When I was persuaded a couple of years ago to test my knowledge of Millennial English on a television show, I guessed my way past some of the answers and stumbled at the rest. One could guess the connotations of “fleek”, “slay” and even “adulting” from the way they sounded, but how was one to know that “quiche” meant hotter than hot? The “generation gap” is a cliché, but the use of language is the clearest evidence of its existence. That today’s young have evolved a vocabulary that means nothing to their parents shouldn’t surprise anyone, since the same charge has been levelled at every previous generation. But while most of us can understand why it’s “cool” to be seen with a “hot” date, being told someone is a “snacc” requires a cultural leap. After all, since when was a cheese toast or a sabudana vada a symbol of attractiveness?
The better-known millennial expressions are not new words but familiar English ones now assigned different meanings by the young — terms like “woke” (nothing to do with your alarm clock, but meaning socially aware), “lit” (connoting something that’s amazing or fun) and “thirsty” (meaning desperate for attention). Some others don’t depart very far from their original meanings: “low-key” on a millennial’s tongue means not “quiet”, but “subtle”, and “shook” means “shaken”.
Millennials are best known, however, for the tendency to abbreviate their emotions into acronyms that older people can only surmise the meanings of. This may no doubt be because millennials are also inveterate texters, a form of communication that encourages brevity. Thus “FOMO”, or “fear of missing out”, is a millennial creation that explains why many people rush to join others in a crowd, a party, or for that matter a mob, without fully understanding what they are up to. YOLO is another millennial acronym, for “you only live once”, an expression that justifies some of the more foolish decisions of the riskily adventurous. Other millennial terms include ONM (on my way), JK (just kidding), TMI (too much information), NITM (not in the mood), SMH (shaking my head), TTYL (talk to you later), TBH (to be honest), IMHO (in my humble opinion) and BFF (best friend forever).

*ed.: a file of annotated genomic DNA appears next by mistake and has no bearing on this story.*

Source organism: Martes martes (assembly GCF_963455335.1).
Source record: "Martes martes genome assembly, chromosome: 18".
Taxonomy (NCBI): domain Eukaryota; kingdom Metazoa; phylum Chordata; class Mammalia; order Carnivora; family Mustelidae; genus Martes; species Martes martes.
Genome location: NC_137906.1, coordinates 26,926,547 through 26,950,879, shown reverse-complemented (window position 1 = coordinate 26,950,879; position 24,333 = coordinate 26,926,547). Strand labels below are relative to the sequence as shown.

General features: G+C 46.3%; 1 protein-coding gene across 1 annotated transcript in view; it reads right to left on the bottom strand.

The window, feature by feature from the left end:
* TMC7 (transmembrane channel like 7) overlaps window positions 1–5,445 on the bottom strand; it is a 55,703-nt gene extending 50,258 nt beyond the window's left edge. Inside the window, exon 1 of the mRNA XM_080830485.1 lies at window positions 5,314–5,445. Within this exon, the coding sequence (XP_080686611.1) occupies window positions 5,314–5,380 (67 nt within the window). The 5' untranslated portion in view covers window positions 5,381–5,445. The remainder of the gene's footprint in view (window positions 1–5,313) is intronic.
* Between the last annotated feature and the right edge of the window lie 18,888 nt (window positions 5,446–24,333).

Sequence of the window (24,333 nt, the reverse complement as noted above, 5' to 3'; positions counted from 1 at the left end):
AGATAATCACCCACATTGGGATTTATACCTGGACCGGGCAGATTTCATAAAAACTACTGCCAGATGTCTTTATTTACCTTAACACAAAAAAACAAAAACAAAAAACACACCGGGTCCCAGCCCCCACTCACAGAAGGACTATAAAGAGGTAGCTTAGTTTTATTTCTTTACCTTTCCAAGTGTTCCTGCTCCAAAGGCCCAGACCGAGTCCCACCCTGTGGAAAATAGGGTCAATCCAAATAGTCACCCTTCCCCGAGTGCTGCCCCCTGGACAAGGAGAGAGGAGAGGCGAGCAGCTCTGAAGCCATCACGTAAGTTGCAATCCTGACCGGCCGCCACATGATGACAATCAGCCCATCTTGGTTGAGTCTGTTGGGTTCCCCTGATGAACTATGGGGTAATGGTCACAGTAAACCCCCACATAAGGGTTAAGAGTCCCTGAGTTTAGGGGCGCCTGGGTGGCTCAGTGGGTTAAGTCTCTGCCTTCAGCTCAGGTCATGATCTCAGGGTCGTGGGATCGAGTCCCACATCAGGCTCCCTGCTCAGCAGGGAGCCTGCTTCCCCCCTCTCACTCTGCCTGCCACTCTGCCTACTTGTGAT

Modern life and the Internet have given us many millennial terms — emoji or emoticon, for the pictorial symbols people send instead of words to express simple emotions, for instance. (People who texted LOL to indicate that they were “laughing out loud” at something might now just send a picture of a laughing face instead, or post “hearts”). Sometimes they send GIFs — little pictures or photos that bounce around repeatedly, made in the “graphics interchange format,” hence the name. “Spam” used to be, for older generations, a kind of processed meat; today we all know the word in its application to unwanted emails. A “troll” was a little Norwegian gnome; now it’s an obnoxious person who deliberately provokes others online. And all of us who use Twitter are familiar with RT (for retweet), DM (for direct message), “likes” and “trending” (when a hashtag is repeated or RT-ed by a large number of users).
Most of these are examples of YABA, “Yet Another Bloody Acronym”. But while many millennial expressions are indeed formed from acronyms, not all are. Thus BAE stands for “before anyone else” – but it also refers to one’s girlfriend, as a contraction of “babe” (a word that would not have struck earlier generations as requiring any further contracting!). Another superfluous shortening is the millennial “jelly”, which merely means “jealous” — and uses the same number of syllables, so why bother?
Dr. James Emery White’s blog on understanding Generation Z and millennial vocabulary makes it all amply clear: “First, I want you to know it’s totally lit to be writing this. Hope nothing that follows feels cringey. Sometimes I can get a little extra. And when we’re not F2F, it’s hard to tell. I’m just hoping it reads fleeky. But trust me, what follows is high-key. TBH, I just hope you don’t throw any shade my way but, instead, will read and wig.”
The only question that remains is, did any of you born before 1981 understand what he was trying to say?
Shashi Tharoor’s World of Words is a weekly column in which the politician, diplomat and wordsmith par excellence will dissect words and language
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